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Solar System

The Sun and objects orbiting it / From Wikipedia, the free encyclopedia

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The Solar System[lower-alpha 3] is the gravitationally bound system of the Sun and the objects that orbit it. The largest of these objects are the eight planets, which in order from the Sun are four terrestrial planets (Mercury, Venus, Earth and Mars); two gas giants (Jupiter and Saturn); and two ice giants (Uranus and Neptune). The Solar System formed 4.6 billion years ago from the gravitational collapse of a giant interstellar molecular cloud.

Quick facts: Age, Location, Nearest star, Nearest known pl...
Solar System
The Sun, planets, moons and dwarf planets[lower-alpha 1]
(true color, size to scale, distances not to scale)
Age4.568 billion years
Nearest star
Nearest known planetary system
Proxima Centauri system (4.2441 ly)
Planetary system
Semi-major axis of outer known planet (Neptune)
30.11 AU
(4.5 bill. km; 2.8 bill. mi)
Distance to Kuiper cliff~30 AU from the Sun
Stars1 (Sun)
Known planets
Known dwarf planets
Known natural satellites
Known minor planets1,298,410[lower-alpha 2][2]
Known comets4,586[lower-alpha 2][2]
Identified rounded satellites19
Orbit about Galactic Center
Invariable-to-galactic plane inclination60.19° (ecliptic)
Distance to Galactic Center27,000±1,000 ly
Orbital speed220 km/s; 136 mi/s
Orbital period225–250 myr
Star-related properties
Spectral typeG2V
Frost line≈5 AU[3]
Distance to heliopause≈120 AU
Hill sphere radius≈1–3 ly

All four terrestrial planets belong to the inner Solar System (≤ 1.7 AU) and have a solid surface. Inversely, all four giant planets belong to the outer Solar System (≤ 30.5 AU) and do not have a definite surface, as they are mainly composed of gases and liquids. 99.86% of the Solar System's mass is in the Sun and nearly 90% of the remaining mass are in Jupiter and Saturn. There is a strong consensus among astronomers that the Solar System also has nine dwarf planets, which consist of one asteroid-belt object – Ceres; five Kuiper-belt objects – Pluto, Orcus, Haumea, Quaoar, and Makemake; and three scattered-disc objects – Gonggong, Eris, and Sedna.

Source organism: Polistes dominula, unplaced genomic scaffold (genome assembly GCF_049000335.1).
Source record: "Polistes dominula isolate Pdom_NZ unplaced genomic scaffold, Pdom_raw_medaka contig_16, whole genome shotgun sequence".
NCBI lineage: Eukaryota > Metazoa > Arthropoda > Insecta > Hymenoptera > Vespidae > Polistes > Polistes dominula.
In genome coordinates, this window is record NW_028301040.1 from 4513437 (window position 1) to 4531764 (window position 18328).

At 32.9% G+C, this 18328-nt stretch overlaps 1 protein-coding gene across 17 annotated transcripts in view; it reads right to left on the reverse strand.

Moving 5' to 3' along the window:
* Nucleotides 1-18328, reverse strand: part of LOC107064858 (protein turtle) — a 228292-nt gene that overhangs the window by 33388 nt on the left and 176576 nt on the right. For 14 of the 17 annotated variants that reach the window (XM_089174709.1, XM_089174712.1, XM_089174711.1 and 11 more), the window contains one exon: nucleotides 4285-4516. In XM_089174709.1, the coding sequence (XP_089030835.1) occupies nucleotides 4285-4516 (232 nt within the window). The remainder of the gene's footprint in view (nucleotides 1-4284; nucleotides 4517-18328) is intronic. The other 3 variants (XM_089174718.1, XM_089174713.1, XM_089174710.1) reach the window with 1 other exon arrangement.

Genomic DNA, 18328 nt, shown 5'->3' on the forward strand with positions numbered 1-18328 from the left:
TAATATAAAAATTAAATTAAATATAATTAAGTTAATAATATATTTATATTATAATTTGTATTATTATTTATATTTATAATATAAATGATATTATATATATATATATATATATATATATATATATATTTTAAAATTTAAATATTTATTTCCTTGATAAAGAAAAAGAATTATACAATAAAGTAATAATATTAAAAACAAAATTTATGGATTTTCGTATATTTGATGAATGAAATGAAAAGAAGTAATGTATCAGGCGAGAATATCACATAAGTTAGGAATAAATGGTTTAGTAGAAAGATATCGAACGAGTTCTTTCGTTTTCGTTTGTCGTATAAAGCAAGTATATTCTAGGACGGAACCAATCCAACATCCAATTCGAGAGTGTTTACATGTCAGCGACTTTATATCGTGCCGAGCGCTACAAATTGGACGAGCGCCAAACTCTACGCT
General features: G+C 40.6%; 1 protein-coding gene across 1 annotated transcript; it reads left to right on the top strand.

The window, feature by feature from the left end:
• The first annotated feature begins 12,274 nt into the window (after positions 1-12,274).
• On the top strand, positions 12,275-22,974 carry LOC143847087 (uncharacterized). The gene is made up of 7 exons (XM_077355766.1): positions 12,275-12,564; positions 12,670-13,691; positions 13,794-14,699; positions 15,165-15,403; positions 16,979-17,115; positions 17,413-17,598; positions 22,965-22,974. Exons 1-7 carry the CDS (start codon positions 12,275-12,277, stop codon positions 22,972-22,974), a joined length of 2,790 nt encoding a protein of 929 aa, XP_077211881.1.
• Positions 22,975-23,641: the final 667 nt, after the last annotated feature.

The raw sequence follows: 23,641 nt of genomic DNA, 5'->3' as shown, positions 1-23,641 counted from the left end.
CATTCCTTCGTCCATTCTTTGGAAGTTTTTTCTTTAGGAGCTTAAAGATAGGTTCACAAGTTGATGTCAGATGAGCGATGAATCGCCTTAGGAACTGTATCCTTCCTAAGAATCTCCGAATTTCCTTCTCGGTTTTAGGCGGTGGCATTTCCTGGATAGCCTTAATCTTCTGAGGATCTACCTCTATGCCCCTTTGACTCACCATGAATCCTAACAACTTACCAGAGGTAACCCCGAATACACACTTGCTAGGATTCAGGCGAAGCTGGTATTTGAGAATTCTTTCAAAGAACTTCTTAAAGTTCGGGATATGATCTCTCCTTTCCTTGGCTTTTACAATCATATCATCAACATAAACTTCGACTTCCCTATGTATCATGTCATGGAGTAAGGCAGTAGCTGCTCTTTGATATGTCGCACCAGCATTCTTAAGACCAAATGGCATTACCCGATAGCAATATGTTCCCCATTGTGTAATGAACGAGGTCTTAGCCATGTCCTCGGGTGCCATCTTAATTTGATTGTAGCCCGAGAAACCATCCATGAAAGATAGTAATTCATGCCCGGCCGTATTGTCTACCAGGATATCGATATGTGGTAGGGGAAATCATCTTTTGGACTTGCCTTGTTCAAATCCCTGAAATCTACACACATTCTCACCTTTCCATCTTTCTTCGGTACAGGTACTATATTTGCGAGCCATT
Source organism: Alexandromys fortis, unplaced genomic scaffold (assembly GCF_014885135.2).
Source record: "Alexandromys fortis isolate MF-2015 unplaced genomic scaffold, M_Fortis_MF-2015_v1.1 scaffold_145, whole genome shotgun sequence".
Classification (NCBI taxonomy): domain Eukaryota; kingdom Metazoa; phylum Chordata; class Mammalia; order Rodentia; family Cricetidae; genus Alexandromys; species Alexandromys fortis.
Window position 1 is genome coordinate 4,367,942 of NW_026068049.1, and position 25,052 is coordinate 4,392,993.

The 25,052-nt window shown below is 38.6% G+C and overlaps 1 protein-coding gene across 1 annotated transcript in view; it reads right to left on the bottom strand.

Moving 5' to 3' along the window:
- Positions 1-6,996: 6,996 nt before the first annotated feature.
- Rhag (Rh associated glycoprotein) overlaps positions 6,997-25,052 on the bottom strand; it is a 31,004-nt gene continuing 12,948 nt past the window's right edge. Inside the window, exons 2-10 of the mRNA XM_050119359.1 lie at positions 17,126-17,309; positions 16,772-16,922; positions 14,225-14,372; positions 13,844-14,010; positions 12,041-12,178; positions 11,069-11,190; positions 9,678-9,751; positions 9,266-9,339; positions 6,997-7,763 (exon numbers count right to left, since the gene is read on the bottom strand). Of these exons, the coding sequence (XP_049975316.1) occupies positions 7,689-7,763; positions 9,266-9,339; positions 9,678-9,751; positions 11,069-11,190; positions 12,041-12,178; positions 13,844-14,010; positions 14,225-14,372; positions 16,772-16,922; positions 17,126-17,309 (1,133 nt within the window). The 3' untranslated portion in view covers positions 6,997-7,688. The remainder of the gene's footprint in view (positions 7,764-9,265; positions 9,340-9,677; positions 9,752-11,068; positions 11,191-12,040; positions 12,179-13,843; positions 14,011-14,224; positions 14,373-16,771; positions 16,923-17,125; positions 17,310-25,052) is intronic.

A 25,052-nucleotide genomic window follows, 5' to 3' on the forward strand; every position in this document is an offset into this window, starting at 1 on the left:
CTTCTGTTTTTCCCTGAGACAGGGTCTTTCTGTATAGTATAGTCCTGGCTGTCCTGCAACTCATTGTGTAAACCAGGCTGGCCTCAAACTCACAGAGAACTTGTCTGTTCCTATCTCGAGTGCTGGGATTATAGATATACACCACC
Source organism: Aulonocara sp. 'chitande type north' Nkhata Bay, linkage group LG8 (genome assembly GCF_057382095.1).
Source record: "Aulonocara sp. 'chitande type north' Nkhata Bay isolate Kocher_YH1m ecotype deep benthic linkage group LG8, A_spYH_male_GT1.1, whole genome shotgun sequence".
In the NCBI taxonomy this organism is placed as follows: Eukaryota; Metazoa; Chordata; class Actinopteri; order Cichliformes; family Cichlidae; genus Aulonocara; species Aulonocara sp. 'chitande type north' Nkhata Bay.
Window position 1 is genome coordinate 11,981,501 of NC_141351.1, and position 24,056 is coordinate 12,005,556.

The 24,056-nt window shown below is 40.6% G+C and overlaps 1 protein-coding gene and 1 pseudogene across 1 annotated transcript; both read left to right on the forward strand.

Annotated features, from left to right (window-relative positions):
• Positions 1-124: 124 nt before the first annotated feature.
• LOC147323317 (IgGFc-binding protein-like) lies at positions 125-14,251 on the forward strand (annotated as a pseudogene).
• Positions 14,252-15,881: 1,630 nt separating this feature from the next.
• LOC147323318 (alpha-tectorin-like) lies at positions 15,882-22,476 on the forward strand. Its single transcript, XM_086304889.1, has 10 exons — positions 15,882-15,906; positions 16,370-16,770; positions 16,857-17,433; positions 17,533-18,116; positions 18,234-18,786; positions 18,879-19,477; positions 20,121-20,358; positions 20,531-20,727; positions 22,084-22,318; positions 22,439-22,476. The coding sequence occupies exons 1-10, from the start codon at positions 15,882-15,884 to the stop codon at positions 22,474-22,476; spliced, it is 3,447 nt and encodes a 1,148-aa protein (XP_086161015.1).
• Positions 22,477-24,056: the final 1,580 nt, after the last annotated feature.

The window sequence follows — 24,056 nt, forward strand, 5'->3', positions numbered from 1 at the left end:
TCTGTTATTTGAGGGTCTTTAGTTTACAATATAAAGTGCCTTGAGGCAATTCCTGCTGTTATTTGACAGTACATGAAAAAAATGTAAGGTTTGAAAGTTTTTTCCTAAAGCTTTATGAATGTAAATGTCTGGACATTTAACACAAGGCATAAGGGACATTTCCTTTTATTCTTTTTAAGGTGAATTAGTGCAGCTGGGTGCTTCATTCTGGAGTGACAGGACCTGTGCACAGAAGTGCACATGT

There are a vast number of smaller objects orbiting the Sun, called small Solar System bodies. This category includes asteroids, comets, centaurs, meteoroids and interplanetary dust clouds. Many of these objects are in the asteroid belt between the orbits of Mars and Jupiter (1.5–4.5 astronomical units, AU), and the Kuiper belt just outside Neptune's orbit (30–50 AU).[lower-alpha 4] Six of the major planets, the six largest possible dwarf planets, and many of the smaller bodies are orbited by natural satellites, commonly called "moons" after Earth's Moon. Two natural satellites, Jupiter's moon Ganymede and Saturn's moon Titan, are larger than Mercury, the smallest terrestrial planet, though they are less massive.

The Sun's stream of charged particles creates the heliosphere, which terminates where the pressure of the solar wind is equal to the surrounding interstellar medium, forming a boundary called the heliopause. The outermost region of the Solar System is the Oort cloud (from 2,000 to 50,000–200,000 AU), the source for long-period comets. The Solar System, which ends at the Sun's sphere of gravitational influence (50,000–200,000 AU), is embedded in the Local Cloud of the interstellar medium and orbits the Galactic Center. The closest star to the Solar System, Proxima Centauri, is 4.25 light years away.

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